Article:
S H A N <email@example.com> based HEAVILY on Smokeping::probes::TelnetIOSPing by John A Jackson <firstname.lastname@example.org> based on Smokeping::probes::JunOSPing by Paul J Murphy <email@example.com> based on Smokeping::probes::FPing by Tobias Oetiker <firstname.lastname@example.org>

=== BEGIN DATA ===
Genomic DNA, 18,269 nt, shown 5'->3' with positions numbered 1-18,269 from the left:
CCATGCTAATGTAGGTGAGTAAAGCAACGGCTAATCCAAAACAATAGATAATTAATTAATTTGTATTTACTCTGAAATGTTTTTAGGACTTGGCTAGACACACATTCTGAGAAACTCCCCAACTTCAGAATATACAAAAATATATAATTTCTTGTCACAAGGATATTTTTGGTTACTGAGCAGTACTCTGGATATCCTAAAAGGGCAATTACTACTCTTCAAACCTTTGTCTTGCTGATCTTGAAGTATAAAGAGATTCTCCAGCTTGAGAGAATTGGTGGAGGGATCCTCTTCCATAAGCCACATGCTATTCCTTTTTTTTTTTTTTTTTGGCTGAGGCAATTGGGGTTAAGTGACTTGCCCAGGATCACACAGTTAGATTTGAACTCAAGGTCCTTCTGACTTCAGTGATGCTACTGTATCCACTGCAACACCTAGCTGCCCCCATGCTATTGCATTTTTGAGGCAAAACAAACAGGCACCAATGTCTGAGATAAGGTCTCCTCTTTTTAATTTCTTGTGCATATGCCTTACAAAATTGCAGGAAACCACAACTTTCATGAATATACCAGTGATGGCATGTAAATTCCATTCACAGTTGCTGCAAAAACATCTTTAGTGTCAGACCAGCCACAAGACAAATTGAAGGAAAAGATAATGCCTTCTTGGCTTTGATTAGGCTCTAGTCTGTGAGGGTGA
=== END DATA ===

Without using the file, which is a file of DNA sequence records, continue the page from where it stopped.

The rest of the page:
JunOS configuration The JunOS device should have a username/password configured, as well as the ability to connect to the VTY(s). Some JunOS devices have a maximum of 5 VTYs available, so be careful not to hit a limit with the 'forks' variable. Requirements This module requires the Net::Telnet module for perl. This is usually included on most newer OSs which include perl. Debugging There is some VERY rudimentary debugging code built into this module (it's based on the debugging code written into Net::Telnet). It will log information into three files "TIPreturn", "TIPoutlog", and "TIPdump". These files will be written out into your current working directory (CWD). You can change the names of these files to something with more meaning to you. Password authentication You should be advised that the authentication method of telnet uses clear text transmissions...meaning that without proper network security measures someone could sniff your username and password off the network. I may attempt to incorporate SSH in a future version of this module, but it is very doubtful. Right now SSH adds a LOT of processing overhead to a router, and isn't incredibly easy to implement in perl. Having said this, don't be too scared of telnet. Remember, the original JunOSPing module used RSH, which is even more scary to use from a security perspective. Ping packet size The FPing manpage has the following to say on the topic of ping packet size: Number of bytes of ping data to send. The minimum size (normally 12) allows room for the data that fping needs to do its work (sequence number, timestamp). The reported received data size includes the IP header (normally 20 bytes) and ICMP header (8 bytes), so the minimum total size is 40 bytes. Default is 56, as in ping. Maximum is the theoretical maximum IP datagram size (64K), though most systems limit this to a smaller, system- dependent number.